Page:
When 16-year-old Arjun Vajpayi met the rest of his 12-member Everest climbing team at the Everest base camp in Nepal, the reaction was unequivocal—“Are you sure you want to climb?” they asked him. “Why did your parents even send you here?”
After the team’s first practice climb from the base camp to Camp 1 through the treacherous Khumbhu Icefall, the tone had changed. “You are a tough man—you’ll surely make it,” they told Vajpayi, and his towering dream was on track.
On 22 May, at 6.33am, Nepal time, Vajpayi stood at the top of the south summit of the world’s highest peak—the youngest person to summit Everest (a few hours later, a 13-year-old boy from the US, Jordan Romero, usurped that title from Vajpayi).
Into thin air: Arjun Vajpayi on top of Everest.
Vajpayi discovered his love for mountains when he started trekking as part of a school group at 10, and by 13, he had completed the advanced mountaineering course at the Nehru Institute of Mountaineering (NIM), Uttarkashi. Vajpayi climbed just two peaks after that—DKD2 in the Garhwal Himalayas and Island Peak in Nepal—before following his quest for the Everest.
“I never really felt scared,” says Vajpayi. “The first time I had to go through the Khumbhu Icefall (a glacial stretch full of crevasses and seracs), I was a little anxious. But slowly I felt my worries going away and I started really enjoying myself.”
After almost 40 days spent acclimatizing by climbing from the base camp to higher camps and back in a graded fashion, Vajpayi and his team were ready for the summit push.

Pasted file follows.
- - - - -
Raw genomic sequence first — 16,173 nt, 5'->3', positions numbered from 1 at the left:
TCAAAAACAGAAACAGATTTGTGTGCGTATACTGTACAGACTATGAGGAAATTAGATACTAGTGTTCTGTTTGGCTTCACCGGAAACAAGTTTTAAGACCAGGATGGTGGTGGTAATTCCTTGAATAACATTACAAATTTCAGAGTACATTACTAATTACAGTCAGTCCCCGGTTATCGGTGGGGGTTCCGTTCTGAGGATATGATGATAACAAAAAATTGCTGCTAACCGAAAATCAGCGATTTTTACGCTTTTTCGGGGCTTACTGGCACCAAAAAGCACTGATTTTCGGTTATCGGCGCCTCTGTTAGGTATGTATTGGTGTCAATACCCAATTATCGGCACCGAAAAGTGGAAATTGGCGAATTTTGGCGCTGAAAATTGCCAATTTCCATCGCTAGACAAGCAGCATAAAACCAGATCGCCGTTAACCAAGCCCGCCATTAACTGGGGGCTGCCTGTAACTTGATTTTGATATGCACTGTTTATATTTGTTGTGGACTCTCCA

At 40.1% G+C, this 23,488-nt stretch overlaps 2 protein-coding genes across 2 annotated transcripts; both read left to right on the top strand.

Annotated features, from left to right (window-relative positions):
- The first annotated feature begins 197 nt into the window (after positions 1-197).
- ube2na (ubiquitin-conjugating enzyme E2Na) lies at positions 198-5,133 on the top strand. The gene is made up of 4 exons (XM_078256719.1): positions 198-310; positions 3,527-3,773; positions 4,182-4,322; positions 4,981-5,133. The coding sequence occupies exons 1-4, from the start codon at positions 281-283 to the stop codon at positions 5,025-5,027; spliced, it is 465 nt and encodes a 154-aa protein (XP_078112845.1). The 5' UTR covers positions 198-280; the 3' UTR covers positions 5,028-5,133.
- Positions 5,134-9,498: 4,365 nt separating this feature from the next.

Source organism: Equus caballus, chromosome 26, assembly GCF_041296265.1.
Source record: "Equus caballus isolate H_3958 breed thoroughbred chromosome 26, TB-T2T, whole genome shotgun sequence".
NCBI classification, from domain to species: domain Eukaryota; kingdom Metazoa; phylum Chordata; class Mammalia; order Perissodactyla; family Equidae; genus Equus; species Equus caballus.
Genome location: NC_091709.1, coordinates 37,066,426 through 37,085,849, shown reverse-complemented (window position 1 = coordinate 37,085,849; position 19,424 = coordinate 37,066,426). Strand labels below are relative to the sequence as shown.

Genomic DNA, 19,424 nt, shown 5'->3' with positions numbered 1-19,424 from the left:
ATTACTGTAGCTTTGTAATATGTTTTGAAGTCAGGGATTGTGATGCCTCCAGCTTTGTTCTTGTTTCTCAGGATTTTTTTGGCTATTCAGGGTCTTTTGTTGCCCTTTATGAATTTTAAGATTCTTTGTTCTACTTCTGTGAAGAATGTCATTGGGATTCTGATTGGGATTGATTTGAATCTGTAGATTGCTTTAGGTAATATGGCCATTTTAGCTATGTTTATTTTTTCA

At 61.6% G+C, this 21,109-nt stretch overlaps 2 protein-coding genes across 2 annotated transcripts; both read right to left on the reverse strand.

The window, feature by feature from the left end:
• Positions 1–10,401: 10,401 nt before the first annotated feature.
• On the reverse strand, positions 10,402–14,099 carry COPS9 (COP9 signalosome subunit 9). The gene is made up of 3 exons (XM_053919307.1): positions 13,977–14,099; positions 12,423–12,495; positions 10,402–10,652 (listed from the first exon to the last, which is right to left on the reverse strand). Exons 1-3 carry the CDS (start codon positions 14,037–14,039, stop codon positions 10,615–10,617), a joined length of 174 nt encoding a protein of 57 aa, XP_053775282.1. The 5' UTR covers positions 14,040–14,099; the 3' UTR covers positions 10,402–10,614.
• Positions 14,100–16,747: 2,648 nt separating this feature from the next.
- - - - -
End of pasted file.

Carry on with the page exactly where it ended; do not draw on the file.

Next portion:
The final camp was set up at 8,000m, well into the “death zone”, where human bodies stop acclimatizing.
“No one can sleep at Camp 4 because of the altitude,” says Vajpayi, “but I was surprised that I got no headaches, and my appetite was fine. Even the Sherpas can’t eat at that height, and they were shocked to see me hogging.” Another surprise was in store: Vajpayi’s team set up a sat-phone call to his family in Noida. “I called my mom and told her that this is the highest call you’ll ever receive!”
During his summit attempt, Vajpayi was in stellar company. Apa Sherpa, who led the expedition, broke his own incredible record of summiting Everest 19 times on the climb, and was Vajpayi’s constant mentor.
“At about 10pm, Apa told us it was time for the summit push,” says Vajpayi.
Back at Vajpayi’s Noida home, a large number of relatives and friends had gathered for the momentous event. Priya Vajpayi, Arjun’s mother, had just received his call from 8,000m, and was trying hard not to worry. “Base camp kept us updated every few minutes about the summit team’s progress through Twitter,” she says.
Vajpayi, meanwhile, was about to experience the most thrilling climb of his life. “It was pitch dark, and the only thing you could see was a narrow space lit up by our head lamps,” he recalls. “There was ice everywhere, and snowfall. All you could do in that situation is hold on to the ‘fixed line’ and take one step at a time.”
Soon after trudging off for the summit, Vajpayi had his first major scare. He suddenly couldn’t breathe through his oxygen mask, and failed to identify the source of the problem. As the oxygen supply to his brain began depleting, he felt very tired, and he just sat down where he was. “I thought I was going to die,” says Vajpayi, “and then I saw Apa Sherpa walking towards me. He saw that my oxygen pipe had frozen, and poured some hot water from his thermos to get the supply going again. I could breathe again.”
When Vajpayi finally reached the south summit, he went straight to a small Buddha statue that is kept there. “I touched my head to the statue and felt relieved. This was it. But immediately afterwards I started feeling nervous about the descent, because most accidents happen while going down.”
But Vajpayi came down all the way to Camp 2 that day itself. Next day, he was calling home from the base camp.
The young climber’s next dream? To get to both the South Pole and the North Pole.